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Customize the way your e-mail works
technofile  by al fasoldt
Columns and commentaries in a life-long dance with technology 
Simple gray rule


Customize the way your e-mail works 


Bit Player for May 24, 1998

By Al Fasoldt

Copyright © 1998, The Syracuse Newspapers

I once knew a guy named Sam. He bought his first new car, a Ford Fairlane, and drove it for years with the price sticker still on the back window. Why don't you take it off? I asked him. "It was on the car when I bought it. Must be there for a reason," he said.

I haven't seen or heard from Sam in 20 years. No doubt he has a PC, and everything on his computer surely runs just the way it ran the first time he turned it on. I'm sure Sam would no more customize the look and action of his software than he would his Fairlane.

A lot of computer users are like that. Maybe they don't know that they can change the way their programs work. Maybe they are worried that changing something could cause a big problem.

A good example of a program that is easy to customize is Microsoft Word. For as long as I have used Word, I've added a customized keystroke that saves the current document. Word already has a key combination that does that—Ctrl-S—but I've always had a hard time pressing Ctrl and S together. (Maybe the keys are just too close together.) So I've made Shift-F10 do the same thing. (Open the Tools menu and choose Customize to make changes in your own copy of Word.)

E-mail programs are also good candidates for customization. Most good e-mail software lets you change the way mail is delivered, the way addresses are handled and the kind of format (plain text or otherwise) used for your outgoing letters.

One touch that can make e-mail easier is a customized name for anyone you write to often. (Older mail programs call these aliases or nicknames, but newer programs just call these customized entries "names.")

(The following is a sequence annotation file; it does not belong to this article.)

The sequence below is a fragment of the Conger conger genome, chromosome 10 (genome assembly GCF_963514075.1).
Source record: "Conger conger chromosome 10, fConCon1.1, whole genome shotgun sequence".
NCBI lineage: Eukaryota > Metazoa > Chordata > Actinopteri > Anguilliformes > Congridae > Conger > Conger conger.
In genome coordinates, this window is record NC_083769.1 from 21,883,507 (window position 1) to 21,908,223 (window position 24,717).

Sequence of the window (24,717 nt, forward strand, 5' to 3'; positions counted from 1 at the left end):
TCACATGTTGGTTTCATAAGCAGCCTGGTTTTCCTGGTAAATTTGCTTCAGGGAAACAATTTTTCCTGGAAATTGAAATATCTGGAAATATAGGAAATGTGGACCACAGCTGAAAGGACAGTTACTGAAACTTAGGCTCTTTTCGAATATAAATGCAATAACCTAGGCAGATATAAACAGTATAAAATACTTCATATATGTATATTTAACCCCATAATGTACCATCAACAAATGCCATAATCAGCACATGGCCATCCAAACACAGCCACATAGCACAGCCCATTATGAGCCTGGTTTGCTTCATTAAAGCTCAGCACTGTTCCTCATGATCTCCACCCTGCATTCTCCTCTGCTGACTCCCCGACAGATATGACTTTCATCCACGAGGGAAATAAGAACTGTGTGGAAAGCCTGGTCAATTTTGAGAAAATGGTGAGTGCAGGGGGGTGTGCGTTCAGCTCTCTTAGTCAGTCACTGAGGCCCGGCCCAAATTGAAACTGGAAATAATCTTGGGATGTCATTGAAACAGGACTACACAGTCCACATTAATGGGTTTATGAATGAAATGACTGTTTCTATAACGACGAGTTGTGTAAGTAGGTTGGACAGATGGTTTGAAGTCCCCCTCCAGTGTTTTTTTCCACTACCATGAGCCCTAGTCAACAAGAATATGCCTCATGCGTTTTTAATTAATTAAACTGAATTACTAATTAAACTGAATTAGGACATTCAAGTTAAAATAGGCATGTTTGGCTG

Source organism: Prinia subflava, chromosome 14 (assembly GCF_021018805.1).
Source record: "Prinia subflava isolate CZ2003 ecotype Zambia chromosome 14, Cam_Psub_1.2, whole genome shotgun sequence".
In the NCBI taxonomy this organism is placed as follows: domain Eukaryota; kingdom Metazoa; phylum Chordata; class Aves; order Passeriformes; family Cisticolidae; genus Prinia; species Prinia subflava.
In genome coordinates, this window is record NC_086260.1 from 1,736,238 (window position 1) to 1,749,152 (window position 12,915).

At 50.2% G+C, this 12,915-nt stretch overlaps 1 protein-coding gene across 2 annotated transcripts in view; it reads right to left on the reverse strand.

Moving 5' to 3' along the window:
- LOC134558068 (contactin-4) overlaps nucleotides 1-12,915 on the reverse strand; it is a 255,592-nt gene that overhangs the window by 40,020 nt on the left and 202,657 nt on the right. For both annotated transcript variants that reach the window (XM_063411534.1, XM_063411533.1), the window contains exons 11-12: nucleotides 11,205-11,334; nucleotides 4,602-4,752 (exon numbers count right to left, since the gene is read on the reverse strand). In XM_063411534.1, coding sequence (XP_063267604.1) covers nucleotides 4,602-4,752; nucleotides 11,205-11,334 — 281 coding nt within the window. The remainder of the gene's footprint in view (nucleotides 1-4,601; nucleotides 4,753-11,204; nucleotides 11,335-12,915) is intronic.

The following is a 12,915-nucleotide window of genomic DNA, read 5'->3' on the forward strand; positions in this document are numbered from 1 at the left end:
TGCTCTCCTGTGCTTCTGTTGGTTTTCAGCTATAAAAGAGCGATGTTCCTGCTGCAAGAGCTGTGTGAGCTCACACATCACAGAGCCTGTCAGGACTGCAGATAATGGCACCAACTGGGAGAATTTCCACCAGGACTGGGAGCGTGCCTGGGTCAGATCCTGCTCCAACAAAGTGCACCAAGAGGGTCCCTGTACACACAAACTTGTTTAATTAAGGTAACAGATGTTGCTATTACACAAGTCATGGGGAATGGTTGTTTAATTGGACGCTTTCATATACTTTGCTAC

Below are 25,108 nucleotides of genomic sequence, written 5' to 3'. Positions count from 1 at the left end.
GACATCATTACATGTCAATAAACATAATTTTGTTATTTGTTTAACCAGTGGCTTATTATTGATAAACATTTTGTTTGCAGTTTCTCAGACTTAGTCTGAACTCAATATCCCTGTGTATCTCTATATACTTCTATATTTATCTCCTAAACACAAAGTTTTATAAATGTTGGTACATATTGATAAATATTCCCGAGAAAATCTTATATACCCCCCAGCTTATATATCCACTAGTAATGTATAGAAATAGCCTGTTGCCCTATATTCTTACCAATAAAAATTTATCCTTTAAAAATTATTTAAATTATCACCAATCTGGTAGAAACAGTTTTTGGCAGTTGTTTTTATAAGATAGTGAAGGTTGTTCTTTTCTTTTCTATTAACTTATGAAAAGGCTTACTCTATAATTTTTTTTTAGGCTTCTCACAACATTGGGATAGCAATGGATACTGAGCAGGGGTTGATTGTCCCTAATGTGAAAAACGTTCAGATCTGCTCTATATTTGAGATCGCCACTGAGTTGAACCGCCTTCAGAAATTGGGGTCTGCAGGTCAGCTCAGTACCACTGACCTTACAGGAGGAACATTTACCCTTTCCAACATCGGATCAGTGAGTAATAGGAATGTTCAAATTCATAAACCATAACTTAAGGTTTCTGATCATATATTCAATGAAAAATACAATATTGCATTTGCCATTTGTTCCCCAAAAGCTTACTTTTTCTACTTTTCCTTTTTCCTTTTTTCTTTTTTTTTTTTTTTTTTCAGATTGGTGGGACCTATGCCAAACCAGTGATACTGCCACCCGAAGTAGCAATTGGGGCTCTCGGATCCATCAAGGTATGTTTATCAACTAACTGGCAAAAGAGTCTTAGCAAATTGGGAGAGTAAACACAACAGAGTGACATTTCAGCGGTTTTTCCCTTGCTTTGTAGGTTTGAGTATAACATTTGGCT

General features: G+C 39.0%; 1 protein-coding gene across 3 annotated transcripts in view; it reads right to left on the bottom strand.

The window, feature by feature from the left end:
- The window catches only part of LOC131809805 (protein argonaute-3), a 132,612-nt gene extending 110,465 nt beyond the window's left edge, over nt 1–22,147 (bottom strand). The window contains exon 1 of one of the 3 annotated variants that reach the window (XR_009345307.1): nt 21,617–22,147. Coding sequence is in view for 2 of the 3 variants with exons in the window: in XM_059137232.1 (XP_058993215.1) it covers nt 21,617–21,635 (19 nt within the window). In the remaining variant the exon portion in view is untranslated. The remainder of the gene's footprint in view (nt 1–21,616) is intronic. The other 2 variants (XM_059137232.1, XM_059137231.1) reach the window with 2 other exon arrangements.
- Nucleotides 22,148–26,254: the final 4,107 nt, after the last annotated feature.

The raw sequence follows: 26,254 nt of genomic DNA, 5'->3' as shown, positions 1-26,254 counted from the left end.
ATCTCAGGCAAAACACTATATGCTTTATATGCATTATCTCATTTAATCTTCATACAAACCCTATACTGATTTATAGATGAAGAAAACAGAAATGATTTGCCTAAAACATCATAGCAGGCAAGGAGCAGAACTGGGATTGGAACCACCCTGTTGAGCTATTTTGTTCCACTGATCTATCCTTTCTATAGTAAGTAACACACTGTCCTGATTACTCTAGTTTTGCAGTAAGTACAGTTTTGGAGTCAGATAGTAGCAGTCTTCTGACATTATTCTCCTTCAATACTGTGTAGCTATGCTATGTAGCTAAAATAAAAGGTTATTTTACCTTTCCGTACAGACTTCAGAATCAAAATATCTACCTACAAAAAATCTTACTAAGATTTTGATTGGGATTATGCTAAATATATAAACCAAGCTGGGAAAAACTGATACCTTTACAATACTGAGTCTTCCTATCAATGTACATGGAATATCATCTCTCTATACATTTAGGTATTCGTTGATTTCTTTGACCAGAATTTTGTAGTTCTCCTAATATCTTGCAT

Let me explain. Suppose you write nearly every day to your sister in Pasadena. Depending on how clever your e-mail program is, you might have to type in "rmontemadoro@coast.highway.net" or "Rosamunde Montemadoro." (Or maybe you go to all the trouble of opening the address book and locating her entry and then—naw, tell me you don't do that. That's the hardest way of all.)

But how about "Sis"? Or "Rose"? Just change the entry for your sister (or add a new one) that lists her name as "Sis" or "Rose." (Use her real name, of course. If your sister's name really is "Rose," I've made things even easier.) As long as the e-mail address in her address entry is still "rmontemadoro@coast.highway.net," she'll get the letter. And all you have to do is type a few characters into the address form.

How about all the trouble you go to just to delete the junk mail that constantly flows into your PC? And what about saving some replies but not others?

Some of the newest e-mail programs provide a simple way of doing these two things and many other functions based on "rules"—conditions that are checked for when mail comes in or goes out. Microsoft's excellent (and, for the time being, free) Outlook 98 has a Rules Wizard that does this, for example. Adding a sender's address to a junk-mail list is a click-click operation, and setting up a rule that saves some replies but not others is easy, too.

And many e-mail programs offer one customization that should be a godsend to many of you. Look for an option called "Work Offline" (or something similar) if your e-mail program insists on dialing the Internet each time you run it. If you are looking up old messages or checking an address, you probably don't want the hassle of connecting—especially if you have a service provider with busy lines.


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